A Dangerous Monster Can Hide Within Harmless Files
Cambridge, UK, October 25, 2000 - Kaspersky Lab Int., an international anti-virus software development company, considers it necessary to draw users' attention to a threat that programs with a PIF extension can pose to the normal operation of personal computers and corporate networks. Because of the lack of awareness of this problem, Kaspersky Lab has begun to receive numerous reports of virus infections caused by this type of malicious program.
PIF-files (Program Information File) are the standard Windows files that are used by the operating system to store information about start-up properties for DOS-applications. PIF-files contain the necessary application's details, such as its name, size, location, creation and modification date, default screen size, memory usage, idle sensitivity, etc. This Windows feature enables users to avoid making multiple adjustments to the DOS-application operating mode each time they are started. It is enough to set up the program once and save the configuration to a PIF-file.
Therefore, PIF-files contain only technical details that provide ease-of-use for users working with DOS-applications under Windows. It appears as though there is no need to worry about malicious programs that may be planted inside PIF-files. However, this mistaken belief makes users careless when dealing with PIF-files. Some people arbitrarily run PIF-files received from untrustworthy sources, without performing a comprehensive anti-virus check, thinking that no malicious code could hide inside. In fact, PIF-files can contain hidden executable modules, for instance, BAT, EXE or COM programs that will be automatically executed after the host file is run.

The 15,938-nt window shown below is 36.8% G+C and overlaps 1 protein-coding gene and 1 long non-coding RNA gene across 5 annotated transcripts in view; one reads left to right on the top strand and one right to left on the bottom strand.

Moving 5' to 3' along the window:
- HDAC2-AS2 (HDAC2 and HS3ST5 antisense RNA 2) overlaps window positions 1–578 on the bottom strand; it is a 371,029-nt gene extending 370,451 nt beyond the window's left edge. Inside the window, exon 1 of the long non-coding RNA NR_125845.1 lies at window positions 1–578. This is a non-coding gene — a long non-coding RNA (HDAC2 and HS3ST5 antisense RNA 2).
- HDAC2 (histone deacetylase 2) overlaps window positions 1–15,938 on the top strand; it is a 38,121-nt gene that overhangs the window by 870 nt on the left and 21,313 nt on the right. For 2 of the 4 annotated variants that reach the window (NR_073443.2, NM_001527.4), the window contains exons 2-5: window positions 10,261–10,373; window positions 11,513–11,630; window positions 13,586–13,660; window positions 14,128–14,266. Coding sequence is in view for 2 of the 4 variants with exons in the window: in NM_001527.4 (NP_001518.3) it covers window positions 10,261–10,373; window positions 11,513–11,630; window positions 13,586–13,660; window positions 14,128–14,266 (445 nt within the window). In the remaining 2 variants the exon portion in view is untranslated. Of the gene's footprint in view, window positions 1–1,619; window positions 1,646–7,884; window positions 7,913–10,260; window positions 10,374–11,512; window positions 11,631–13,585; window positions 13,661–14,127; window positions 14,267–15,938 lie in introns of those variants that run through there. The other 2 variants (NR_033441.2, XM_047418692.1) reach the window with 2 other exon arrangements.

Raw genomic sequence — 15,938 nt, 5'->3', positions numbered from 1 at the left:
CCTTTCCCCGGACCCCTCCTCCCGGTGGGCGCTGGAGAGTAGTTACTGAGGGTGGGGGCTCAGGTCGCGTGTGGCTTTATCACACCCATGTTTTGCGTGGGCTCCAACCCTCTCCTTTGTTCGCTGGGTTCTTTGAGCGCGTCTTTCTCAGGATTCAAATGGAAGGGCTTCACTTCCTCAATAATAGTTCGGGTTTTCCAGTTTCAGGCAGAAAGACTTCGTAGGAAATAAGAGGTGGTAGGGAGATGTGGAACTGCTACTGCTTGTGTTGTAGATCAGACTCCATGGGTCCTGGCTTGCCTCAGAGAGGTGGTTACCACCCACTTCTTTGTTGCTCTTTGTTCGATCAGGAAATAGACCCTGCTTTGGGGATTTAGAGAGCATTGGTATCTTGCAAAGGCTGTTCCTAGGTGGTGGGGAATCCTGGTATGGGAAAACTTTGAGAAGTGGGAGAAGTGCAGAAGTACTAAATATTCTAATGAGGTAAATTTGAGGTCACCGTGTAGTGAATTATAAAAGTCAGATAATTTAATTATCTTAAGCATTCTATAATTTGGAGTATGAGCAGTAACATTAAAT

An illustrative example of planting malicious code inside a PIF-file is the world's first PIF Internet worm 'Fable' that was discovered recently. It arrives to a computer within an e-mail message having a random subject taken from one of the following variants:
Something You Should Read
Very Important That You Receive This
The message body contains just one phrase that is randomly chosen from one of these:
A nice little fable
Wanted to make sure you received this
In addition, there is an infected FABLE.PIF file attached to the message. Once it is started, the worm creates a set of supplementary files, securing its constant presence in the system and distributing its copies through IRC channels and e-mail. The e-mail spreading routine follows the standard for the majority of Internet worms: 'Fable' creates a VBS file that, unbeknownst to the user gains access to the Outlook e-mail program and sends out copies of the virus to all the recipients from the Outlook address book.
Another good example of the misuse of PIF-files is the Internet worm MTX that was originally discovered in September and caused an epidemic in many countries worldwide. The infected files it distributes via e-mail have a PIF extension. In fact, these are ordinary Windows EXE-files that were intentionally renamed. When such a "PIF-file" is started the original malicious code is automatically executed causing the system infection. Users, who are not aware of the potential threat of PIF-files, are tricked into clicking on the attachment.
Kaspersky Lab has not received any reports of the 'Fable' worm being 'in-the-wild'. "We consider there is no reason to panic. We classify this worm as a proof-of-concept rather than something that poses a real threat," said Denis Zenkin, Head of Corporate Communications for Kaspersky Lab. "However, we would like to draw to the user's attention that PIF files are not as harmless as they may look. Besides ingeniously hidden PIF-viruses, they can carry other types of malware. We recommend users not run these files, especially if they are received from an untrustworthy source."
Further details on the 'Fable' worm are available at Kaspersky's Virus Encyclopedia. Protection against this worm has already been added to the daily update of AntiViral Toolkit Pro (AVP).
AntiViral Toolkit Pro can be purchased in Kaspersky Lab online store.